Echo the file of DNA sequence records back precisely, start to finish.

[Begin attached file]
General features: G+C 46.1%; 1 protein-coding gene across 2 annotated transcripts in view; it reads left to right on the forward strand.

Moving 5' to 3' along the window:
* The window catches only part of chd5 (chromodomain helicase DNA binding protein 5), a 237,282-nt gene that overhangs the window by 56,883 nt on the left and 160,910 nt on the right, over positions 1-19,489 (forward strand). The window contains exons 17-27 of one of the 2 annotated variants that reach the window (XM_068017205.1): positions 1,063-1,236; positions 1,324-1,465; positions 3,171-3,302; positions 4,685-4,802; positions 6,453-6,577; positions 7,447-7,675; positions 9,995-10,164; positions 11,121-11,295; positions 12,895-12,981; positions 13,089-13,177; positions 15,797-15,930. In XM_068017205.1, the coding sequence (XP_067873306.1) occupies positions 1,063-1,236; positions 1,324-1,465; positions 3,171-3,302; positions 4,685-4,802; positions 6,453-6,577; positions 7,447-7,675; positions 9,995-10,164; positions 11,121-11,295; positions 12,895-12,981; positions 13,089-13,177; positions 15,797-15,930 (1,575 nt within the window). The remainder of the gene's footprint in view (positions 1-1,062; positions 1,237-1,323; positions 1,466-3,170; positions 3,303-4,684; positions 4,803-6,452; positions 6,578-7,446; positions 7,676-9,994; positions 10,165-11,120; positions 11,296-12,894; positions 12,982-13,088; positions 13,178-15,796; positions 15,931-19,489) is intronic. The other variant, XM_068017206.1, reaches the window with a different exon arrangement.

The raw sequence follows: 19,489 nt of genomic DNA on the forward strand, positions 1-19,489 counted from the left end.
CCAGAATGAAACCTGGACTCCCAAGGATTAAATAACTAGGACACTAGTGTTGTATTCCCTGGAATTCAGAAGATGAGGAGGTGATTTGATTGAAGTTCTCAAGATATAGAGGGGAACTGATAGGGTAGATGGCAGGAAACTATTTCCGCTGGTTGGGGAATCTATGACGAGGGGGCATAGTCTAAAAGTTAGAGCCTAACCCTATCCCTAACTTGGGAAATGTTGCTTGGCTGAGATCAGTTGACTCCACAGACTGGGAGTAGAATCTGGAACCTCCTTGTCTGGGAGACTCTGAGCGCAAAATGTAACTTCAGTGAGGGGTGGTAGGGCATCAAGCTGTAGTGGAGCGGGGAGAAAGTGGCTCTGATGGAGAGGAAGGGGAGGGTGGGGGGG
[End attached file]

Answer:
General features: G+C 46.1%; 1 protein-coding gene across 2 annotated transcripts in view; it reads left to right on the forward strand.

Moving 5' to 3' along the window:
* The window catches only part of chd5 (chromodomain helicase DNA binding protein 5), a 237,282-nt gene that overhangs the window by 56,883 nt on the left and 160,910 nt on the right, over positions 1-19,489 (forward strand). The window contains exons 17-27 of one of the 2 annotated variants that reach the window (XM_068017205.1): positions 1,063-1,236; positions 1,324-1,465; positions 3,171-3,302; positions 4,685-4,802; positions 6,453-6,577; positions 7,447-7,675; positions 9,995-10,164; positions 11,121-11,295; positions 12,895-12,981; positions 13,089-13,177; positions 15,797-15,930. In XM_068017205.1, the coding sequence (XP_067873306.1) occupies positions 1,063-1,236; positions 1,324-1,465; positions 3,171-3,302; positions 4,685-4,802; positions 6,453-6,577; positions 7,447-7,675; positions 9,995-10,164; positions 11,121-11,295; positions 12,895-12,981; positions 13,089-13,177; positions 15,797-15,930 (1,575 nt within the window). The remainder of the gene's footprint in view (positions 1-1,062; positions 1,237-1,323; positions 1,466-3,170; positions 3,303-4,684; positions 4,803-6,452; positions 6,578-7,446; positions 7,676-9,994; positions 10,165-11,120; positions 11,296-12,894; positions 12,982-13,088; positions 13,178-15,796; positions 15,931-19,489) is intronic. The other variant, XM_068017206.1, reaches the window with a different exon arrangement.

The raw sequence follows: 19,489 nt of genomic DNA on the forward strand, positions 1-19,489 counted from the left end.
CCAGAATGAAACCTGGACTCCCAAGGATTAAATAACTAGGACACTAGTGTTGTATTCCCTGGAATTCAGAAGATGAGGAGGTGATTTGATTGAAGTTCTCAAGATATAGAGGGGAACTGATAGGGTAGATGGCAGGAAACTATTTCCGCTGGTTGGGGAATCTATGACGAGGGGGCATAGTCTAAAAGTTAGAGCCTAACCCTATCCCTAACTTGGGAAATGTTGCTTGGCTGAGATCAGTTGACTCCACAGACTGGGAGTAGAATCTGGAACCTCCTTGTCTGGGAGACTCTGAGCGCAAAATGTAACTTCAGTGAGGGGTGGTAGGGCATCAAGCTGTAGTGGAGCGGGGAGAAAGTGGCTCTGATGGAGAGGAAGGGGAGGGTGGGGGGG